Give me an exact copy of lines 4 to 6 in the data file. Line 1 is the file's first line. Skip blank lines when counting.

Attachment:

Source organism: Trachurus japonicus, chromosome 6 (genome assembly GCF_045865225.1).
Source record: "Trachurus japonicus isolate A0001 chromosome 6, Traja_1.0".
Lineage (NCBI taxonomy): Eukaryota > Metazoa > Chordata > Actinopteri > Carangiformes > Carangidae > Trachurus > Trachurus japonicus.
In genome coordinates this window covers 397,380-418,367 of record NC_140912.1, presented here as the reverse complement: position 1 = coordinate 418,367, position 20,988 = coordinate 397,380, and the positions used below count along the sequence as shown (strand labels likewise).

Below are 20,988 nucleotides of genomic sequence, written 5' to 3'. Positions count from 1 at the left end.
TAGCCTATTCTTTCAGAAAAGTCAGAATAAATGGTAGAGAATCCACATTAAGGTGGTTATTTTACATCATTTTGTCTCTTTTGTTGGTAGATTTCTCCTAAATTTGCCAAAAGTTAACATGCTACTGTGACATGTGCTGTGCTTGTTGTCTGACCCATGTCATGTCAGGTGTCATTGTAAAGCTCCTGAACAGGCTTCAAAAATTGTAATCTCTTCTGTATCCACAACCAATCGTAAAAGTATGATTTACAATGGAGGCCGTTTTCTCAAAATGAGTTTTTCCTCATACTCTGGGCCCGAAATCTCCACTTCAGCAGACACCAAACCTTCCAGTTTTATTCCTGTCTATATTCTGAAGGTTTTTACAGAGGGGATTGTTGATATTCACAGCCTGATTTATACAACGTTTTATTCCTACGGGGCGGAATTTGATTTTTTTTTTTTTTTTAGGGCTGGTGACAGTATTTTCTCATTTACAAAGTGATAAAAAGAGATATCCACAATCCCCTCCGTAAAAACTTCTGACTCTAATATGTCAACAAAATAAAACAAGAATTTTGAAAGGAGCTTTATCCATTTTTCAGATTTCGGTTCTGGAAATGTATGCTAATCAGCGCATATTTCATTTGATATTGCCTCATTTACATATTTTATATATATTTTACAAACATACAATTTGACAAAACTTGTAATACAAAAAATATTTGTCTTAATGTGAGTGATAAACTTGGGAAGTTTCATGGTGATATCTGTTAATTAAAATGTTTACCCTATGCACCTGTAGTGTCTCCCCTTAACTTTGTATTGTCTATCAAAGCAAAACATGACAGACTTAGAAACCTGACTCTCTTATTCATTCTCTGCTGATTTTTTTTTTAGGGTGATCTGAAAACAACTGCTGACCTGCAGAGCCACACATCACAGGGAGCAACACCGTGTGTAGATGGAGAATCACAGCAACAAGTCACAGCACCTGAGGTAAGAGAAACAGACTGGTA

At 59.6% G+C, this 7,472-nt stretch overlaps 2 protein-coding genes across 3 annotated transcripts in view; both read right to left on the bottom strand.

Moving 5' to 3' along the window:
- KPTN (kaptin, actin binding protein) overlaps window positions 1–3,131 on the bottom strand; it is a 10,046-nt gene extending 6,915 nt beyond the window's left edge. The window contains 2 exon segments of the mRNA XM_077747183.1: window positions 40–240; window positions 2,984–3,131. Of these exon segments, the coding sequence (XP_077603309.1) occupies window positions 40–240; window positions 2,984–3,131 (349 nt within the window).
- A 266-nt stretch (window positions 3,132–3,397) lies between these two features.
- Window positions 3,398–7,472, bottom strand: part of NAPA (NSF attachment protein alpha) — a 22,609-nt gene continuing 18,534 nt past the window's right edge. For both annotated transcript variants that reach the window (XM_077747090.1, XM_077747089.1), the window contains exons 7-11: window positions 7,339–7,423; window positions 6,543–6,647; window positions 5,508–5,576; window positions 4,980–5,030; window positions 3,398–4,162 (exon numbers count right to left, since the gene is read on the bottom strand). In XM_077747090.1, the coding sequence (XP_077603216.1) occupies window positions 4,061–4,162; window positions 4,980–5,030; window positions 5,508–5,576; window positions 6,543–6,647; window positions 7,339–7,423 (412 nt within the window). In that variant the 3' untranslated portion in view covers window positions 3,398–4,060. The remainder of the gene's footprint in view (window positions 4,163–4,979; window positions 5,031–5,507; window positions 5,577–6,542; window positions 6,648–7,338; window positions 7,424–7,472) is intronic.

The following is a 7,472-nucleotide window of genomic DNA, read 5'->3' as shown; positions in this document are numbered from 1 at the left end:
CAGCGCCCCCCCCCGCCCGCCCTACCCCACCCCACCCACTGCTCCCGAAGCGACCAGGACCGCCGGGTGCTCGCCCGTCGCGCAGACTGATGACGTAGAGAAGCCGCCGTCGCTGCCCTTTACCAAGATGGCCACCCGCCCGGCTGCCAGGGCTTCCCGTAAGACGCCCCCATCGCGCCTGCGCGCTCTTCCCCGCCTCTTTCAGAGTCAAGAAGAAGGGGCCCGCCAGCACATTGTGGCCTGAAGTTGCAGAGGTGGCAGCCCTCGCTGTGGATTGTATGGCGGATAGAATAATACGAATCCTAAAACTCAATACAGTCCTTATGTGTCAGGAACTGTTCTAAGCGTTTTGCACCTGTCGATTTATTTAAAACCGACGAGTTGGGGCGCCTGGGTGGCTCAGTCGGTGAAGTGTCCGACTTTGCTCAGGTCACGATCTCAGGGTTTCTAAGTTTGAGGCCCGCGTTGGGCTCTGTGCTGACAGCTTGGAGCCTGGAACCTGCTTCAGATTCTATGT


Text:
In genome coordinates this window covers 397,380-418,367 of record NC_140912.1, presented here as the reverse complement: position 1 = coordinate 418,367, position 20,988 = coordinate 397,380, and the positions used below count along the sequence as shown (strand labels likewise).

Below are 20,988 nucleotides of genomic sequence, written 5' to 3'. Positions count from 1 at the left end.
TAGCCTATTCTTTCAGAAAAGTCAGAATAAATGGTAGAGAATCCACATTAAGGTGGTTATTTTACATCATTTTGTCTCTTTTGTTGGTAGATTTCTCCTAAATTTGCCAAAAGTTAACATGCTACTGTGACATGTGCTGTGCTTGTTGTCTGACCCATGTCATGTCAGGTGTCATTGTAAAGCTCCTGAACAGGCTTCAAAAATTGTAATCTCTTCTGTATCCACAACCAATCGTAAAAGTATGATTTACAATGGAGGCCGTTTTCTCAAAATGAGTTTTTCCTCATACTCTGGGCCCGAAATCTCCACTTCAGCAGACACCAAACCTTCCAGTTTTATTCCTGTCTATATTCTGAAGGTTTTTACAGAGGGGATTGTTGATATTCACAGCCTGATTTATACAACGTTTTATTCCTACGGGGCGGAATTTGATTTTTTTTTTTTTTTTAGGGCTGGTGACAGTATTTTCTCATTTACAAAGTGATAAAAAGAGATATCCACAATCCCCTCCGTAAAAACTTCTGACTCTAATATGTCAACAAAATAAAACAAGAATTTTGAAAGGAGCTTTATCCATTTTTCAGATTTCGGTTCTGGAAATGTATGCTAATCAGCGCATATTTCATTTGATATTGCCTCATTTACATATTTTATATATATTTTACAAACATACAATTTGACAAAACTTGTAATACAAAAAATATTTGTCTTAATGTGAGTGATAAACTTGGGAAGTTTCATGGTGATATCTGTTAATTAAAATGTTTACCCTATGCACCTGTAGTGTCTCCCCTTAACTTTGTATTGTCTATCAAAGCAAAACATGACAGACTTAGAAACCTGACTCTCTTATTCATTCTCTGCTGATTTTTTTTTTAGGGTGATCTGAAAACAACTGCTGACCTGCAGAGCCACACATCACAGGGAGCAACACCGTGTGTAGATGGAGAATCACAGCAACAAGTCACAGCACCTGAGGTAAGAGAAACAGACTGGTA